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What the mid-term elections mean for EMS

Forecasting how the Democratic House and GOP Senate will impact drug and healthcare billing, Medicaid expansion and the ACA


Overall, the Democrats’ takeover of the House changes the dynamic on healthcare issues, which played a prominent role in the mid-term elections.


By Kim Krenik, government relations director, NAEMT; Terry David, advocacy committee chair, NAEMT; Matt Zavadsky, president-elect, NAEMT

Nov. 6, 2018, shifted the balance of power in the nation’s capital. Democrats gained the majority in the House of Representative and Republicans added to their ranks in the Senate.

As the dust settles, we sought the insight of National Association of Emergency Medical Technician’s Government Relations Director Kim Krenik and Advocacy Committee Chairman Terry David to help explain what the mid-term elections may mean for EMS.

Overall, the Democrats’ takeover of the House changes the dynamic on healthcare issues, which played a prominent role in the mid-term elections. Here’s a look at likely scenarios in the 116th Congress under a Democratic House and GOP Senate.

The House Democratic Caucus is hungry for change. As the Democrats take the majority in the House, picking up 26 seats (possibly more once recounts are completed) on January 3, they will kick off an agenda that will focus on lowering healthcare costs, lowering prescription drugs, increasing paychecks for the middle-class, strengthening our nation’s infrastructure and rolling back the GOP tax cuts for corporations and high-income individuals, along with campaign finance, ethics and voting reform.

While the Republicans still control the Senate and the White House, the House Democratic leadership change could provide new opportunities for EMS, particularly in the area of domestic healthcare (e.g., tax incentives for volunteers, and funding for naloxone and other drugs that EMS needs the most).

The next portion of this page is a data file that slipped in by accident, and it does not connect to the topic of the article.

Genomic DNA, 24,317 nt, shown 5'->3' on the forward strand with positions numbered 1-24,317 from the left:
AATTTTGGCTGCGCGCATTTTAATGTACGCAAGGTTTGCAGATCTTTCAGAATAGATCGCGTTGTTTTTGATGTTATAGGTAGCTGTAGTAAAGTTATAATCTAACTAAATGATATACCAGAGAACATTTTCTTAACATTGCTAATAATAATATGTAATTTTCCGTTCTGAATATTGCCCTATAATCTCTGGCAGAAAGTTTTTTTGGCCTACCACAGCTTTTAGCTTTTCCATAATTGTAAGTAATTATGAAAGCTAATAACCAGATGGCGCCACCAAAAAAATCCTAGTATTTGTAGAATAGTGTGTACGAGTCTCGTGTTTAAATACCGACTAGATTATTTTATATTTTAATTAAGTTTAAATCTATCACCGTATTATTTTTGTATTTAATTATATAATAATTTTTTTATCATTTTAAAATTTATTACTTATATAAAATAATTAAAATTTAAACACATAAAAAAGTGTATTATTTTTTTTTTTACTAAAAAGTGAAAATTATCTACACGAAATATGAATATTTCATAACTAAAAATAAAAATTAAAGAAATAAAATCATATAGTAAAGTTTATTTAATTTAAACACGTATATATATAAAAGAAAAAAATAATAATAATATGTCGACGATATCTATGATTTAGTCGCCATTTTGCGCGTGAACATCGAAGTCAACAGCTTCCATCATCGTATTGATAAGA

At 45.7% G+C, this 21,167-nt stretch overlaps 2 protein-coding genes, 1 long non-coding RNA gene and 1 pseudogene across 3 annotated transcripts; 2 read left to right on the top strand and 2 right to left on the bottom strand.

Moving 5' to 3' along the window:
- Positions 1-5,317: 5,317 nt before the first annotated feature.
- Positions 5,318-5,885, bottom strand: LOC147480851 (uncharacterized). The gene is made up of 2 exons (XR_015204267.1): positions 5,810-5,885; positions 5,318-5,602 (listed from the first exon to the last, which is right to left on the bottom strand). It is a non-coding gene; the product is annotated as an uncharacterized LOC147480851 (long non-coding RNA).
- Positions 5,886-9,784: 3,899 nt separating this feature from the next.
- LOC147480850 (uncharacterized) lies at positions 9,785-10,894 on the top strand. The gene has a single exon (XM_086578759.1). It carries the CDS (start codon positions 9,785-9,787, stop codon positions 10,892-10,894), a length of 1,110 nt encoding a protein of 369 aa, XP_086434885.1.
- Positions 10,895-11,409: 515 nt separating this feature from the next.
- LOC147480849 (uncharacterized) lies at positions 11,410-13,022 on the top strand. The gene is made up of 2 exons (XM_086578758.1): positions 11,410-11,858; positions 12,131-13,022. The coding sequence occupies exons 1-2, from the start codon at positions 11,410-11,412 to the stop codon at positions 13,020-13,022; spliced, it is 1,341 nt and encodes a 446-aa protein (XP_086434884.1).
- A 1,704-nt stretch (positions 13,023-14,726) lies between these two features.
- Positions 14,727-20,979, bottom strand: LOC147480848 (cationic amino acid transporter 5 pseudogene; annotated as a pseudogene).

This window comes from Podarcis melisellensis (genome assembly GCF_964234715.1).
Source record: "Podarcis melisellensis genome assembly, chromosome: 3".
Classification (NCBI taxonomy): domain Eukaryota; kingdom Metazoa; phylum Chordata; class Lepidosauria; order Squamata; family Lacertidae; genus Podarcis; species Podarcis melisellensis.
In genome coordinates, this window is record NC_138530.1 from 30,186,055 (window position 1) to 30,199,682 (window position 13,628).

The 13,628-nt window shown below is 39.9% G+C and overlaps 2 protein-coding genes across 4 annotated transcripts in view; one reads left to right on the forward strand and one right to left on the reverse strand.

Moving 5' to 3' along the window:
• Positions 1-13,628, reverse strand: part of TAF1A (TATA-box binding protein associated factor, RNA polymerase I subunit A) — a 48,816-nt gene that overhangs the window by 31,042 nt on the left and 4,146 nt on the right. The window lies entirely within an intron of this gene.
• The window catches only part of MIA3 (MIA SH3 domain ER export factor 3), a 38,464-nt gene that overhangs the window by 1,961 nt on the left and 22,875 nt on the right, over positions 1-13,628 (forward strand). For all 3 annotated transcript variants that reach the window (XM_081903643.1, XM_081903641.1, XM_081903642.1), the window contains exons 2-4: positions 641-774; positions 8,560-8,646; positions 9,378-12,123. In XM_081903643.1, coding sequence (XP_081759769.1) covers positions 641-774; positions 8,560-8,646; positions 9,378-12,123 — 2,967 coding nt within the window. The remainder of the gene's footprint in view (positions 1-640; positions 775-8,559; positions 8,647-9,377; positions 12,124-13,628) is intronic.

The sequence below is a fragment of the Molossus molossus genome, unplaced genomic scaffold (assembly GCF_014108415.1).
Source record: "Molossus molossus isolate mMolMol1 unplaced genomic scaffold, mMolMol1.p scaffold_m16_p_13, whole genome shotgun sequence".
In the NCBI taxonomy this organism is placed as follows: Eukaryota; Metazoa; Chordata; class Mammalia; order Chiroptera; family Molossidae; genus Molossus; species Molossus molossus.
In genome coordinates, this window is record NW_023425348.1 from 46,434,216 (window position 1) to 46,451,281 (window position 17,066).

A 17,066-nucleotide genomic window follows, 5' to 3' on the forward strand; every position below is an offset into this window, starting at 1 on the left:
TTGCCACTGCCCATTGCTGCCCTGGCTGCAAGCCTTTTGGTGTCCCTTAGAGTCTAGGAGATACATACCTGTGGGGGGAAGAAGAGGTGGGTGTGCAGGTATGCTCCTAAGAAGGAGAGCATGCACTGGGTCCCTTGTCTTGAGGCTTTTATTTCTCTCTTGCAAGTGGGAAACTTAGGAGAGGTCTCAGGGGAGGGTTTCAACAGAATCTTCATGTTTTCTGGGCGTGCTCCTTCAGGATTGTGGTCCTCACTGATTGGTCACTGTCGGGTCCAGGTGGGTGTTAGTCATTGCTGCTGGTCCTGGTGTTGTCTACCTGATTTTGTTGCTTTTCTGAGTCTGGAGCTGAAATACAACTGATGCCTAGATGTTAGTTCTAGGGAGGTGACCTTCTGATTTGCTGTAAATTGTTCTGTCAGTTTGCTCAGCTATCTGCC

The 2010 Patient Protection and Affordable Care Act (ACA)

The Issue: This healthcare law remains a divisive and politically charged issue a year after Republicans fell short of overhauling it (PL 111-148, PL 111-152). Congress has been unable to move a bipartisan compromise on legislation to update the law in a significant way and that is unlikely to become easier in a divided Congress.

The Outlook: House Democrats intend to conduct significant oversight of the Trump administration’s implementation of the law and could explore the idea of “Medicare-for-All” or other programs that would move toward universal healthcare. They are likely to consider legislation meant to bolster the exchanges. In the Senate, Republicans could keep their broad focus on healthcare costs. A ruling in a Texas lawsuit seeking to overturn the law could also prompt both chambers to act if U.S. District Judge Reed O’Connor strikes down parts of the law.

Drug Prices

The Issue: Democrats made prescription drug prices a central part of the campaign in a rare alignment with the Trump administration. Drug prices have a significant impact on healthcare spending and people’s ability to fill prescriptions. It also is a major cost driver for many EMS agencies. Some analysts suggest that the drug shortages facing many EMS systems are a result of the lower margins for long-established drugs serving as a disincentive for manufacturers to produce those drugs.

The Outlook: Senate dynamics will likely make it hard for Congress and the Administration to address prices significantly. Democrats want to give Medicare more power to negotiate prices with drug companies, which Republicans are reluctant to allow. The Administration has a bold proposal to base Medicare reimbursement rates for certain drugs on the lower prices paid overseas. That largely fell flat with congressional Republicans.

This is one area where the new power structure on the Hill might make a difference. For years, there have been bipartisan proposals to discourage brand-name drug companies from blocking the sales of drug samples to generic drug makers trying to get approval for equivalent cheaper versions.

House Republicans never moved forward with a bill (HR 2212), but a vocal minority of Senate Republicans, led by Iowa’s Charles E. Grassley, managed to get their bill (S 974) a markup over the summer. With a Democratic majority, House committee chairs may also take a more aggressive approach by investigating manufacturers and other sector stakeholders, such as pharmacy benefit managers, for pricing increases and other practices.

Surprise Medical Bills